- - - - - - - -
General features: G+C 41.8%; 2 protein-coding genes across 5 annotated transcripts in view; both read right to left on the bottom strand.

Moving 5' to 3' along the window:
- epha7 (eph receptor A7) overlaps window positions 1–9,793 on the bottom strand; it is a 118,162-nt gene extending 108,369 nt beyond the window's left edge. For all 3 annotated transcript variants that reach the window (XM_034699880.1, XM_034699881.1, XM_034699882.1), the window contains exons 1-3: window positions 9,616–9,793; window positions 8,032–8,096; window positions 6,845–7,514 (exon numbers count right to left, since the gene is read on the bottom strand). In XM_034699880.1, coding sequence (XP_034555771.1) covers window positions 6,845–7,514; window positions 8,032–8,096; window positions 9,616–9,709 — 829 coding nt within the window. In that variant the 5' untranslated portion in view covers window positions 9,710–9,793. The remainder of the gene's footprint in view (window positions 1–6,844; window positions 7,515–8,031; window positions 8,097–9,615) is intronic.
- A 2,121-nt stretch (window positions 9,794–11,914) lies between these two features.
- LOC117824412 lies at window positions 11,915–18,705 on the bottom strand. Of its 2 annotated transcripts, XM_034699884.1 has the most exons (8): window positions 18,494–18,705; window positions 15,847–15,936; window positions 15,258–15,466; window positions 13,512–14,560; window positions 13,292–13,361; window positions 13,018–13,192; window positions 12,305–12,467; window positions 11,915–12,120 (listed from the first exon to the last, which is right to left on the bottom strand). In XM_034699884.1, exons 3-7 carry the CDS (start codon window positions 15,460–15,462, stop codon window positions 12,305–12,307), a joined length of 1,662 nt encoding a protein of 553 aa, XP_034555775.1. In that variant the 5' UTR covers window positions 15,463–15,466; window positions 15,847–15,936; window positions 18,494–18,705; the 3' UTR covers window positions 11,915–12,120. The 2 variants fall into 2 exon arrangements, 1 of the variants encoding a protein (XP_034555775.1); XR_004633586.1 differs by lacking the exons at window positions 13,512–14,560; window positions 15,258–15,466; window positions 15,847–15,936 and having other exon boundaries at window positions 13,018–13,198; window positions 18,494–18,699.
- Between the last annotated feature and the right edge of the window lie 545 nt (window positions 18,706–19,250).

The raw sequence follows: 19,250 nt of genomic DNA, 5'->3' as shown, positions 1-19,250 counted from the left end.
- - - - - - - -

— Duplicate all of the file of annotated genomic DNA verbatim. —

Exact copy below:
General features: G+C 41.8%; 2 protein-coding genes across 5 annotated transcripts in view; both read right to left on the bottom strand.

Moving 5' to 3' along the window:
- epha7 (eph receptor A7) overlaps window positions 1–9,793 on the bottom strand; it is a 118,162-nt gene extending 108,369 nt beyond the window's left edge. For all 3 annotated transcript variants that reach the window (XM_034699880.1, XM_034699881.1, XM_034699882.1), the window contains exons 1-3: window positions 9,616–9,793; window positions 8,032–8,096; window positions 6,845–7,514 (exon numbers count right to left, since the gene is read on the bottom strand). In XM_034699880.1, coding sequence (XP_034555771.1) covers window positions 6,845–7,514; window positions 8,032–8,096; window positions 9,616–9,709 — 829 coding nt within the window. In that variant the 5' untranslated portion in view covers window positions 9,710–9,793. The remainder of the gene's footprint in view (window positions 1–6,844; window positions 7,515–8,031; window positions 8,097–9,615) is intronic.
- A 2,121-nt stretch (window positions 9,794–11,914) lies between these two features.
- LOC117824412 lies at window positions 11,915–18,705 on the bottom strand. Of its 2 annotated transcripts, XM_034699884.1 has the most exons (8): window positions 18,494–18,705; window positions 15,847–15,936; window positions 15,258–15,466; window positions 13,512–14,560; window positions 13,292–13,361; window positions 13,018–13,192; window positions 12,305–12,467; window positions 11,915–12,120 (listed from the first exon to the last, which is right to left on the bottom strand). In XM_034699884.1, exons 3-7 carry the CDS (start codon window positions 15,460–15,462, stop codon window positions 12,305–12,307), a joined length of 1,662 nt encoding a protein of 553 aa, XP_034555775.1. In that variant the 5' UTR covers window positions 15,463–15,466; window positions 15,847–15,936; window positions 18,494–18,705; the 3' UTR covers window positions 11,915–12,120. The 2 variants fall into 2 exon arrangements, 1 of the variants encoding a protein (XP_034555775.1); XR_004633586.1 differs by lacking the exons at window positions 13,512–14,560; window positions 15,258–15,466; window positions 15,847–15,936 and having other exon boundaries at window positions 13,018–13,198; window positions 18,494–18,699.
- Between the last annotated feature and the right edge of the window lie 545 nt (window positions 18,706–19,250).

The raw sequence follows: 19,250 nt of genomic DNA, 5'->3' as shown, positions 1-19,250 counted from the left end.